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TI News: An information service from the National Travel & Tourism Office (NTTO)
November 13, 2015
International Visitor Spending in the United States: September 2015
International visitors injected, on average, $606 million a day into U.S. economy in September
The U.S. Department of Commerce recently announced that international visitors spent an estimated $18.2 billion on travel to, and tourism-related activities within, the United States during the month of September, an ever-so-slight increase of less than 1 percent when compared to September 2014 and only the third time this year in which monthly spending was higher than last year. Were it not for markedly lower passenger fare exports - largely a function of declining fuel prices and thus lower fares - total travel and tourism exports for September would have risen nearly 5 percent over last year.
Year-to-date international visitor spending totaled $163.5 billion (January through September 2015), a decrease of 1 percent when compared to same period last year. Conversely, U.S. residents have spent $115.9 billion traveling abroad year to date, an increase of more than 7 percent. As a result, the United States ran a $47.6 billion trade surplus for travel and tourism through September 2015.
On June 18, 2015 the Bureau of Economic Analysis (BEA) released annual revisions of the U.S. international transactions data, of which travel and tourism-related spending are a part; as a result, we have revised annual international visitor spending data for 2012, 2013, and 2014.
In 2014 international visitors spent $220.8 billion (revised) experiencing the United States, an increase of 3 percent when compared to the previous year. These travel and tourism exports accounted for 31 percent of all U.S. services exports and 9 percent of all U.S. exports, goods and services alike.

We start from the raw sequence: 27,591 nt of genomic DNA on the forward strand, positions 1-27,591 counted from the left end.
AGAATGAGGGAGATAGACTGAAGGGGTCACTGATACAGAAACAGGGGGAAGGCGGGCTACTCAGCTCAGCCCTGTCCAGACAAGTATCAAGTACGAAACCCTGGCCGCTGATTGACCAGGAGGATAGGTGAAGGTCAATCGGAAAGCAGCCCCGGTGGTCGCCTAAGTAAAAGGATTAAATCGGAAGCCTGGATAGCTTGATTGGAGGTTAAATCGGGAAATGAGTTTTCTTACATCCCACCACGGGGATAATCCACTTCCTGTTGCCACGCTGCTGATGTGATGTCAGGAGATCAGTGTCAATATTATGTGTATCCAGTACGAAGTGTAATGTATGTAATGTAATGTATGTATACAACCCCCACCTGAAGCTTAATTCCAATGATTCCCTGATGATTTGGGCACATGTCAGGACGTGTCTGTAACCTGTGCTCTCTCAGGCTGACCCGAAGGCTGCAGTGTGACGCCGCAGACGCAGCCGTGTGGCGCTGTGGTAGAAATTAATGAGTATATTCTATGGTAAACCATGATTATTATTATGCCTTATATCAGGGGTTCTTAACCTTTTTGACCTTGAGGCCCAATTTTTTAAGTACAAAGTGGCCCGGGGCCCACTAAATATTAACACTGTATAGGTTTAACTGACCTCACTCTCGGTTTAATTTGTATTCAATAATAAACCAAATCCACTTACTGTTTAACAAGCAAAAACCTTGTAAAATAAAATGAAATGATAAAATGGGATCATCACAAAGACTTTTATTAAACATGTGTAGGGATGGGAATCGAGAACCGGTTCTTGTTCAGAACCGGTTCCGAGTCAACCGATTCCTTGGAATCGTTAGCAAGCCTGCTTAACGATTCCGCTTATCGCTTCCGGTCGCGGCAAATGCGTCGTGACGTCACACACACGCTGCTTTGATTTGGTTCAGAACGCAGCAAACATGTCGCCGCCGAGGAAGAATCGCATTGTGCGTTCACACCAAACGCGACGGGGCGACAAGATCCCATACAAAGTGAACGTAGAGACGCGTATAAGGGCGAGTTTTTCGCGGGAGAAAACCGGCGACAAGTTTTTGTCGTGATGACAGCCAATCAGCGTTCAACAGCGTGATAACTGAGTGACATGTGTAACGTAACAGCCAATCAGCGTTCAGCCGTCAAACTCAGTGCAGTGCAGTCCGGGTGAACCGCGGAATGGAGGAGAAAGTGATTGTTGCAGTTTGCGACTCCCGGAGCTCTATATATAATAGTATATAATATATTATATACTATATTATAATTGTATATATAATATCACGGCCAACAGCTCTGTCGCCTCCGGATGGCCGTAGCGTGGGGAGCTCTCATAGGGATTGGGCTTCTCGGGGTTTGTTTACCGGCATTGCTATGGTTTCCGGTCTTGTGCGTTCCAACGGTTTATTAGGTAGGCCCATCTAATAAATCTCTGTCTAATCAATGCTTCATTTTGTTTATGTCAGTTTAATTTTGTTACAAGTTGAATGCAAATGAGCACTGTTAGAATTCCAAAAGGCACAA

Unfortunately, the National Travel and Tourism Office is no longer able to report annual travel and tourism export figures (international visitor spending in the United States) by country until early November each year. The National Travel and Tourism Office relies on data provided by BEA (e.g., spending by visitors from China on U.S. flag carriers) to report these country-specific data. Previously, BEA released these preliminary data in March; now, however, BEA will not publish these data until late October. As a result, the National Travel and Tourism Office will necessarily alter its reporting schedule accordingly.
(1) In June 2014 the Bureau of Economic Analysis (BEA) completed the most comprehensive restructuring of the U.S. international economic accounts since 1976 in an effort to bring U.S. international accounts into closer conformity with international guidelines. As a result, BEA now uses a broader definition of travel that includes education-related and health-related travel and expenditures on goods and services by border, seasonal, and other short-term workers. To learn more, please visit: http://travel.trade.gov/pdf/restructuring-travel.pdf
The National Travel and Tourism Office (NTTO) is responsible for collecting, analyzing, and disseminating international travel and tourism statistics for the U.S. Travel and Tourism Statistical System. For more monthly travel and tourism-related trade data dating back to 1992, please visit the NTTO site at: http://travel.trade.gov/outreachpages/download_data_table/Monthly_Exports_Imports_Balance.xlsx.